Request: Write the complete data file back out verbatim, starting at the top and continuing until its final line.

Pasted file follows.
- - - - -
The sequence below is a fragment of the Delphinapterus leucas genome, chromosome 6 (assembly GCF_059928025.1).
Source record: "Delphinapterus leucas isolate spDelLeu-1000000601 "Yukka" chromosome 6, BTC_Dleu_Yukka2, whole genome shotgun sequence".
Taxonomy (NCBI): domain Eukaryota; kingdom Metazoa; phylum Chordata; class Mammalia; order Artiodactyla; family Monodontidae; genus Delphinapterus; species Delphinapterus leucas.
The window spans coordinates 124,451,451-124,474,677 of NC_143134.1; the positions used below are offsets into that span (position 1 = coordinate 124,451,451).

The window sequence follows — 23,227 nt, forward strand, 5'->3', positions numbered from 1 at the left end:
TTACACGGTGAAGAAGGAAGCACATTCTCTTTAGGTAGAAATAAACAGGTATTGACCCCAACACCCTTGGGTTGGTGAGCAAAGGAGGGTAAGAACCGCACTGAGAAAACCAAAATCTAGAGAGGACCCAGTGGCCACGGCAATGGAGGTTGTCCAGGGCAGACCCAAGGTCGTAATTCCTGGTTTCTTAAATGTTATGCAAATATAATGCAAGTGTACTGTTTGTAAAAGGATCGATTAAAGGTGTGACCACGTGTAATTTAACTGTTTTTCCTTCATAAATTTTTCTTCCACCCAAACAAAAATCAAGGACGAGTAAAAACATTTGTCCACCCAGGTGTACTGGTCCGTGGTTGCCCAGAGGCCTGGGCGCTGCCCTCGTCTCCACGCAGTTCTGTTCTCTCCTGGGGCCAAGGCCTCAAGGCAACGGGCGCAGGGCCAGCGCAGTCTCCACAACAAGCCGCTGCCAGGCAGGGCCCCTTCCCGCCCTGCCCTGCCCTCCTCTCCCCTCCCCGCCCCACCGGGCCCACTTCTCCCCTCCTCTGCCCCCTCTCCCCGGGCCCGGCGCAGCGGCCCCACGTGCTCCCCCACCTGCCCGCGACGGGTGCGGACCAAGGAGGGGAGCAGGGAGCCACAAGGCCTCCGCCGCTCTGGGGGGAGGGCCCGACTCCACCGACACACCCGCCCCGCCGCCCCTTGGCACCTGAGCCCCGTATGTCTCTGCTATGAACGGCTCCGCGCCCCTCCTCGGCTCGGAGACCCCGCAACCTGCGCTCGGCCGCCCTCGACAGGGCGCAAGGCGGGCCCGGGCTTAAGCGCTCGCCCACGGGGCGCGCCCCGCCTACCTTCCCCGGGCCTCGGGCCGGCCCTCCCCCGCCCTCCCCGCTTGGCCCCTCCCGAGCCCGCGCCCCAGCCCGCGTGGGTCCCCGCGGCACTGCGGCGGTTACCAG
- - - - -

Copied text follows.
The sequence below is a fragment of the Delphinapterus leucas genome, chromosome 6 (assembly GCF_059928025.1).
Source record: "Delphinapterus leucas isolate spDelLeu-1000000601 "Yukka" chromosome 6, BTC_Dleu_Yukka2, whole genome shotgun sequence".
Taxonomy (NCBI): domain Eukaryota; kingdom Metazoa; phylum Chordata; class Mammalia; order Artiodactyla; family Monodontidae; genus Delphinapterus; species Delphinapterus leucas.
The window spans coordinates 124,451,451-124,474,677 of NC_143134.1; the positions used below are offsets into that span (position 1 = coordinate 124,451,451).

The window sequence follows — 23,227 nt, forward strand, 5'->3', positions numbered from 1 at the left end:
TTACACGGTGAAGAAGGAAGCACATTCTCTTTAGGTAGAAATAAACAGGTATTGACCCCAACACCCTTGGGTTGGTGAGCAAAGGAGGGTAAGAACCGCACTGAGAAAACCAAAATCTAGAGAGGACCCAGTGGCCACGGCAATGGAGGTTGTCCAGGGCAGACCCAAGGTCGTAATTCCTGGTTTCTTAAATGTTATGCAAATATAATGCAAGTGTACTGTTTGTAAAAGGATCGATTAAAGGTGTGACCACGTGTAATTTAACTGTTTTTCCTTCATAAATTTTTCTTCCACCCAAACAAAAATCAAGGACGAGTAAAAACATTTGTCCACCCAGGTGTACTGGTCCGTGGTTGCCCAGAGGCCTGGGCGCTGCCCTCGTCTCCACGCAGTTCTGTTCTCTCCTGGGGCCAAGGCCTCAAGGCAACGGGCGCAGGGCCAGCGCAGTCTCCACAACAAGCCGCTGCCAGGCAGGGCCCCTTCCCGCCCTGCCCTGCCCTCCTCTCCCCTCCCCGCCCCACCGGGCCCACTTCTCCCCTCCTCTGCCCCCTCTCCCCGGGCCCGGCGCAGCGGCCCCACGTGCTCCCCCACCTGCCCGCGACGGGTGCGGACCAAGGAGGGGAGCAGGGAGCCACAAGGCCTCCGCCGCTCTGGGGGGAGGGCCCGACTCCACCGACACACCCGCCCCGCCGCCCCTTGGCACCTGAGCCCCGTATGTCTCTGCTATGAACGGCTCCGCGCCCCTCCTCGGCTCGGAGACCCCGCAACCTGCGCTCGGCCGCCCTCGACAGGGCGCAAGGCGGGCCCGGGCTTAAGCGCTCGCCCACGGGGCGCGCCCCGCCTACCTTCCCCGGGCCTCGGGCCGGCCCTCCCCCGCCCTCCCCGCTTGGCCCCTCCCGAGCCCGCGCCCCAGCCCGCGTGGGTCCCCGCGGCACTGCGGCGGTTACCAG